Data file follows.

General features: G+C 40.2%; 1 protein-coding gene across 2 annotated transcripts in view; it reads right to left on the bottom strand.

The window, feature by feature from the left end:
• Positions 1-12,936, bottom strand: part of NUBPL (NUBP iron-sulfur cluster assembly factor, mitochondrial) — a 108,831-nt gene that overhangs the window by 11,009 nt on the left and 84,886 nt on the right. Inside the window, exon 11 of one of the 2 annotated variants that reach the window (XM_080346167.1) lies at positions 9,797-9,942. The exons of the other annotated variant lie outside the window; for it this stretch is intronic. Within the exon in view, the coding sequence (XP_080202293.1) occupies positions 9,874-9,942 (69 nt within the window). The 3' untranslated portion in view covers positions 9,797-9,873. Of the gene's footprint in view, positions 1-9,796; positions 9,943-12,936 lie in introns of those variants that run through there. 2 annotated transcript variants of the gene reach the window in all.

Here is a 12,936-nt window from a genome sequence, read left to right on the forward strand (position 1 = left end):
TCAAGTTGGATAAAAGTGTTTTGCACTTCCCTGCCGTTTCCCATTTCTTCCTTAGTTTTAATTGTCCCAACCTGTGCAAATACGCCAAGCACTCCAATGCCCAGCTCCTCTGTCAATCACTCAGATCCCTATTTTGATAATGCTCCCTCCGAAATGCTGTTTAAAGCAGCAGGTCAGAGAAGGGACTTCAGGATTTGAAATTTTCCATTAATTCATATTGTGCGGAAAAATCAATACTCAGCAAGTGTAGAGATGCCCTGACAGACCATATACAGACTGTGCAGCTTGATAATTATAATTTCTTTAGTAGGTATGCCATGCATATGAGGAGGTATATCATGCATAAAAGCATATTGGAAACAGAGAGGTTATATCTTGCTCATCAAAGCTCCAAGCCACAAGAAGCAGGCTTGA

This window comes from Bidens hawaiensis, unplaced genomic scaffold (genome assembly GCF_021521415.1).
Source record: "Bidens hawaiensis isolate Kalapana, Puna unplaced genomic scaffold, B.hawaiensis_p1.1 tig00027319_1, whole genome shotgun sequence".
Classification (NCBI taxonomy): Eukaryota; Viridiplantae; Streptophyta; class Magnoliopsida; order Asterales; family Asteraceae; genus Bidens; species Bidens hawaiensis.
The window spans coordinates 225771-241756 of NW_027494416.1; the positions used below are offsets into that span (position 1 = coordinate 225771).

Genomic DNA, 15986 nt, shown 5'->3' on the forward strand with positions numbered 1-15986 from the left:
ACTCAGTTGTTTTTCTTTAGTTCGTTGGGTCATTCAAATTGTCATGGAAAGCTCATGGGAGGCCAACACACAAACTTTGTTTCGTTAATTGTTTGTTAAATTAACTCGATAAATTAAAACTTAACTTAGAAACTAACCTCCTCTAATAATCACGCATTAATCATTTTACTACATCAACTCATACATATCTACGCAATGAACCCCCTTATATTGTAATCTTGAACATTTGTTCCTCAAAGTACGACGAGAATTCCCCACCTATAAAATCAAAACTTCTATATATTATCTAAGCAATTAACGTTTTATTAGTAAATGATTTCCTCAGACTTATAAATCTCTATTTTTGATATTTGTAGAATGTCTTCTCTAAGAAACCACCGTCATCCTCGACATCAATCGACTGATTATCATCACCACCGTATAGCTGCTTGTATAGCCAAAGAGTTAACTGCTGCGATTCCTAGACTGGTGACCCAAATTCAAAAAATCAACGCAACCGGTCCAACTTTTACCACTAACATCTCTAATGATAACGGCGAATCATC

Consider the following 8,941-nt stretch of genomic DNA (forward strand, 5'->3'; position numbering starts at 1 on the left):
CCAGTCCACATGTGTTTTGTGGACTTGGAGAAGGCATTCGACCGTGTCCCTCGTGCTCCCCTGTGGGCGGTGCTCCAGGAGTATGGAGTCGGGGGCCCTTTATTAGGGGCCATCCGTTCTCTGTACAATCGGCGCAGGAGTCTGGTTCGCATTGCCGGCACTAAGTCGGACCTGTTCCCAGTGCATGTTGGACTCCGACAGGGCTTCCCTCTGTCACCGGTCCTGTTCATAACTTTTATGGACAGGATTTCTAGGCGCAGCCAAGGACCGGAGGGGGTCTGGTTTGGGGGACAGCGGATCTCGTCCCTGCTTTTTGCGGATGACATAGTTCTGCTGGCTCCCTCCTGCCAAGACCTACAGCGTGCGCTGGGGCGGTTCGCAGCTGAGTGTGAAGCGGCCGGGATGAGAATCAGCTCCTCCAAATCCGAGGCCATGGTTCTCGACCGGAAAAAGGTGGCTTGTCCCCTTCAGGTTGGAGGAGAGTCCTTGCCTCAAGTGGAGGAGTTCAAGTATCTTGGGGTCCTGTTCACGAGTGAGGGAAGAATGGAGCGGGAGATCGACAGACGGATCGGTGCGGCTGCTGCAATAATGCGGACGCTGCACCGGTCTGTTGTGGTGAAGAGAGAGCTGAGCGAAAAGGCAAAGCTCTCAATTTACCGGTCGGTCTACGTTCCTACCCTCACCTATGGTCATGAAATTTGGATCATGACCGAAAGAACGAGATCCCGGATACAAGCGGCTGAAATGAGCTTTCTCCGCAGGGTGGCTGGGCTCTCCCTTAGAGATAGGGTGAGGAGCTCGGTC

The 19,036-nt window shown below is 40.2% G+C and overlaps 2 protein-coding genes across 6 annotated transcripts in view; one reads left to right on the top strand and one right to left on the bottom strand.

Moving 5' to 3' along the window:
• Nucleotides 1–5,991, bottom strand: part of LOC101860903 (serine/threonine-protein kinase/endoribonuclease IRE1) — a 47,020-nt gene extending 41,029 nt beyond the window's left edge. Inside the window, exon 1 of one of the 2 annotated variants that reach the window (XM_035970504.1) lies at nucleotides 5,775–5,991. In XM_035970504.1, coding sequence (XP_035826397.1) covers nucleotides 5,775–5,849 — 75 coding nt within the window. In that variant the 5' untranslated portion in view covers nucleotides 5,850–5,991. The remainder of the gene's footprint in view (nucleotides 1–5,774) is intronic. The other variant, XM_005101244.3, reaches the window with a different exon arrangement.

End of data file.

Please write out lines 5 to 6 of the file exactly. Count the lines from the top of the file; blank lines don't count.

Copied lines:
TCAAGTTGGATAAAAGTGTTTTGCACTTCCCTGCCGTTTCCCATTTCTTCCTTAGTTTTAATTGTCCCAACCTGTGCAAATACGCCAAGCACTCCAATGCCCAGCTCCTCTGTCAATCACTCAGATCCCTATTTTGATAATGCTCCCTCCGAAATGCTGTTTAAAGCAGCAGGTCAGAGAAGGGACTTCAGGATTTGAAATTTTCCATTAATTCATATTGTGCGGAAAAATCAATACTCAGCAAGTGTAGAGATGCCCTGACAGACCATATACAGACTGTGCAGCTTGATAATTATAATTTCTTTAGTAGGTATGCCATGCATATGAGGAGGTATATCATGCATAAAAGCATATTGGAAACAGAGAGGTTATATCTTGCTCATCAAAGCTCCAAGCCACAAGAAGCAGGCTTGA

This window comes from Bidens hawaiensis, unplaced genomic scaffold (genome assembly GCF_021521415.1).